People call me and say: “Listen, I’m on the 16th floor in a residential building. They started bombing again. I am alone, Valery, get me out of here. Save my life.”

We have mass murder of people. And the most vulnerable are persons with disabilities on the wheelchairs, who have visual impairment, hearing impairment, and so on and so forth. They’re easier to kill.

It takes six days to travel from Kyiv to Lviv by car because there are so many check points and there is a risk that Russia may attack the car and shell the roads. We have plethora of such cases.

Yulia Klepets:

We have seen two weeks of horror. I am in Kyiv together with my adult daughter. She is autistic and she has a behavioural issues and intellectual disabilities. It is very difficult for us here. And we cannot possibly leave Kyiv. We cannot leave our flat. I also have 82-years old mother. She’s immobile.

We live on the seventh floor in the residential building and we cannot go downstairs to the bomb shelter. Even that, we cannot do. We’re not the only ones in this type of a situation. There are many of us all over Kyiv, all over Ukraine.

Raisa Kravchenko:

Thank you for the mighty support which we feel every day both our organisation, families of people with intellectual disabilities.

We are the network of 118 local non-governmental organisations which unite about 14,000 families with a member with intellectual disabilities.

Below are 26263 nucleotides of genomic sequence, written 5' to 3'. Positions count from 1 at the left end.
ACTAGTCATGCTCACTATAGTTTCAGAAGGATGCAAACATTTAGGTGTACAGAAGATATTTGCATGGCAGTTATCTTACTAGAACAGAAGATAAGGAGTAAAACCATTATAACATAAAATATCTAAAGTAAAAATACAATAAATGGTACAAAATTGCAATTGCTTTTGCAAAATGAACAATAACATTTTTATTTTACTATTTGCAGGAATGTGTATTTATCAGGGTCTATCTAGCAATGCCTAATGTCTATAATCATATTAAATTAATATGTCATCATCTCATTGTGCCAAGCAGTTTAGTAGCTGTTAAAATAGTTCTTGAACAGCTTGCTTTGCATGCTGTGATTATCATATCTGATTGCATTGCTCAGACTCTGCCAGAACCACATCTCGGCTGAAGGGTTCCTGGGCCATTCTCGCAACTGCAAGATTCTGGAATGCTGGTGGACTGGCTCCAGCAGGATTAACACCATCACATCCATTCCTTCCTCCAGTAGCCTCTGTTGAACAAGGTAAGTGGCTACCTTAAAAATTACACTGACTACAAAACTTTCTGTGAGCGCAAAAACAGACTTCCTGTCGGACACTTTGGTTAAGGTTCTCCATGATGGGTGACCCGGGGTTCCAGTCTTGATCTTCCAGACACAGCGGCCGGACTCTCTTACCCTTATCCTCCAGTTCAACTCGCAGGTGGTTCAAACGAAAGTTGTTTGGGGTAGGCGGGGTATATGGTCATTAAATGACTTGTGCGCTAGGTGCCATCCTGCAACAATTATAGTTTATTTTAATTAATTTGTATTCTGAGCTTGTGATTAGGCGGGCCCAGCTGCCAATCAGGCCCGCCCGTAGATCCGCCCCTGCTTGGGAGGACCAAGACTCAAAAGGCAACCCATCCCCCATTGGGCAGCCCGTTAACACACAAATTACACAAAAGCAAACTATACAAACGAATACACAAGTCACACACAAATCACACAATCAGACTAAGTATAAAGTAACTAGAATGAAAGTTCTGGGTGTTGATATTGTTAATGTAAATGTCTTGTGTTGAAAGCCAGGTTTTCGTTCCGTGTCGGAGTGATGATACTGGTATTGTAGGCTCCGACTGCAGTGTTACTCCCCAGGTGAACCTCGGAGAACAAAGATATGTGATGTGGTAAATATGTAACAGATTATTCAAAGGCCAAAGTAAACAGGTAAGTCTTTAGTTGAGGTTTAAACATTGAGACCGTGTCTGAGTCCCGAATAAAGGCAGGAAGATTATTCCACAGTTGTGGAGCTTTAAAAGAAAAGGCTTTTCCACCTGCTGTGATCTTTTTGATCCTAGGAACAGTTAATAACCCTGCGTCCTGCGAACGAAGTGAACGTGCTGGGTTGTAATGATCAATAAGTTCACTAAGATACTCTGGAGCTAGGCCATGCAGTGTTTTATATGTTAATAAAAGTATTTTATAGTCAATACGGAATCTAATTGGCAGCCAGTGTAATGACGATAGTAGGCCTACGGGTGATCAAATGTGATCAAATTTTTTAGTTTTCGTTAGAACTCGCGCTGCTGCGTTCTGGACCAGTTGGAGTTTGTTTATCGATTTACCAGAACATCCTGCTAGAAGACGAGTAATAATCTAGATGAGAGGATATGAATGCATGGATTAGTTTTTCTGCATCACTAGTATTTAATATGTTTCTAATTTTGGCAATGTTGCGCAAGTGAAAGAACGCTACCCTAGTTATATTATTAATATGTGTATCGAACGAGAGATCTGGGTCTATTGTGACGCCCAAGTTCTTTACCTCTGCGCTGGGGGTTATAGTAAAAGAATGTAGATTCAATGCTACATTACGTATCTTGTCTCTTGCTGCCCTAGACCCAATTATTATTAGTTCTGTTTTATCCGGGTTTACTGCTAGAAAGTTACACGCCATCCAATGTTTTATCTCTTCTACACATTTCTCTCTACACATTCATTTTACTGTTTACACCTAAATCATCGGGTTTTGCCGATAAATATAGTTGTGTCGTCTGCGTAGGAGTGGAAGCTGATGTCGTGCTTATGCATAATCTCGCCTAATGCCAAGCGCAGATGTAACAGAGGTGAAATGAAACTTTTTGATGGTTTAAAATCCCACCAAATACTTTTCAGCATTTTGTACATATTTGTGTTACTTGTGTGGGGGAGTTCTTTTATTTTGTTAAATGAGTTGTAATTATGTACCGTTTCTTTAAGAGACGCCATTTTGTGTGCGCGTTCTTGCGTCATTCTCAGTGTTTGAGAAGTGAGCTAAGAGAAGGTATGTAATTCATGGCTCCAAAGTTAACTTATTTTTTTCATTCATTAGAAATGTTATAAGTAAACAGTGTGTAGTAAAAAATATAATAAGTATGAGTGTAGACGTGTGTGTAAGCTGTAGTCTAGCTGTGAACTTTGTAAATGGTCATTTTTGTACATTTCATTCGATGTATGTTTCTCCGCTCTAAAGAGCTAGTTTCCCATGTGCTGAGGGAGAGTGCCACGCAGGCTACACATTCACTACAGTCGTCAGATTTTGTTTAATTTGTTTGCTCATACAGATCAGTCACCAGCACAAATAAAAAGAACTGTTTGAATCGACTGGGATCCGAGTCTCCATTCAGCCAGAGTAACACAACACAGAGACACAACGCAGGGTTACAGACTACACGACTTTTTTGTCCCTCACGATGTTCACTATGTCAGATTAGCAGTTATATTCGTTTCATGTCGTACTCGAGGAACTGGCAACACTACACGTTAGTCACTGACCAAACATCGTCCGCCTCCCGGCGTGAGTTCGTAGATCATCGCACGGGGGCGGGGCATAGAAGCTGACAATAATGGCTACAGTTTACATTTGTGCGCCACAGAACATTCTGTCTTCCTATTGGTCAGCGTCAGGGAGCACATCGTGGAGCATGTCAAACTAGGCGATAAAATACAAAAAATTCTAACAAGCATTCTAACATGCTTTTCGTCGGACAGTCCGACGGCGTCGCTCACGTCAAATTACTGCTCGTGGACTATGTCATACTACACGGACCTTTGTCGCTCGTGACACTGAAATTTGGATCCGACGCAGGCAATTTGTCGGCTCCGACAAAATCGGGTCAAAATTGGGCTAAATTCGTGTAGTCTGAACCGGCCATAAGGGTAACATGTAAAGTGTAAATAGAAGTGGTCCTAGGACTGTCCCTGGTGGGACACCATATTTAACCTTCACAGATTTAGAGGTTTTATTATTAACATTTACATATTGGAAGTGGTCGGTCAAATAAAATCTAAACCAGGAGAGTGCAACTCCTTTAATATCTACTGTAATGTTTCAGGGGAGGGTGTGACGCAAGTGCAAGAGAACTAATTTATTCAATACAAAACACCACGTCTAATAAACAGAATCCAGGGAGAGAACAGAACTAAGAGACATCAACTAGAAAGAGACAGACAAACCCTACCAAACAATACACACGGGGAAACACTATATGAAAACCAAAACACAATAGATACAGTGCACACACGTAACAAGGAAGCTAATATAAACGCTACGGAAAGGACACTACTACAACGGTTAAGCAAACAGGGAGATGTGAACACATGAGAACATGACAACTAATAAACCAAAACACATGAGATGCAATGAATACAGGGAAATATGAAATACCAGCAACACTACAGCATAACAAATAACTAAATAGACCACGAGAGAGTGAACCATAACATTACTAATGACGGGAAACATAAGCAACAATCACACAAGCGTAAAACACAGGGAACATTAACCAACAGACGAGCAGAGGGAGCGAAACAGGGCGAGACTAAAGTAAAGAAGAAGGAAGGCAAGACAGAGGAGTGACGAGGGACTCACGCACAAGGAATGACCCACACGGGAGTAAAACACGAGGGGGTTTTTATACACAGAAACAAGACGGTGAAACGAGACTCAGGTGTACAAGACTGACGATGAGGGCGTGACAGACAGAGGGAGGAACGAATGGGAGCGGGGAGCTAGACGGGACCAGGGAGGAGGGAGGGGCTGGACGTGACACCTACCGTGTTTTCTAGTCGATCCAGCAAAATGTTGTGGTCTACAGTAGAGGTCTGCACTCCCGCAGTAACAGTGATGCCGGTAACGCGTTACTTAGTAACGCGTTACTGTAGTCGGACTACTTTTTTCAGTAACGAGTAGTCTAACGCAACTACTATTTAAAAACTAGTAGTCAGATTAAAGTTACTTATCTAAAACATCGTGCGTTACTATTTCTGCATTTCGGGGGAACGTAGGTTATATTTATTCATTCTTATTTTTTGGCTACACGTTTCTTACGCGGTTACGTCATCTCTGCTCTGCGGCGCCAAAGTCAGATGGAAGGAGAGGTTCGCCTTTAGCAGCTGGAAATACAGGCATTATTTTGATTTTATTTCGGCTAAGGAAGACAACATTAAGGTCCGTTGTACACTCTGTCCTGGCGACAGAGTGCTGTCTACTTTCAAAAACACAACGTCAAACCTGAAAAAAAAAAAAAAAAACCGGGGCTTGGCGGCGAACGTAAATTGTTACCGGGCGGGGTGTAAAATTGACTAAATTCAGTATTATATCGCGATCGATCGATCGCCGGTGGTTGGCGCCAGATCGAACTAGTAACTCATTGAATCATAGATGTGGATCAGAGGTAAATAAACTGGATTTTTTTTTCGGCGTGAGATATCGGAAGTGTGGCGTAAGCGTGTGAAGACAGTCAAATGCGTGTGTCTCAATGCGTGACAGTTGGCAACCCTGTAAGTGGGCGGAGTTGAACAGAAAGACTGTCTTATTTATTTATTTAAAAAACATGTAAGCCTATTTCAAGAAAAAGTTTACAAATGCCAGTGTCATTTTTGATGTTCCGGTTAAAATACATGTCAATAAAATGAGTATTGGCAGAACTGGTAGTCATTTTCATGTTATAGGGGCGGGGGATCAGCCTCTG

Many people with intellectual disabilities have difficulty comprehend what is going on. This can result in aggression. I have a 37-year-old son with behavioural problems and I have to dedicate all my time to my son. I have to harmonize his feelings and his behaviour.

The major need of families who take care of a person with intellectual disabilities is personal care for their loved one. All day care programs stopped. So if my son, Yulia’s daughter, used to go to the day care centre now they stay all days at home. And they are concerned and don’t understand why.

We need personal personal assistant to our children. One of our NGO leaders says that because of her son’s autism, she can only leave him for one hour. She can’t go to the pharmacy. She can’t go to the bank to get money. She has no supplies. If she had some like a personal assistant to her son, she could be able to go out and purchase some food.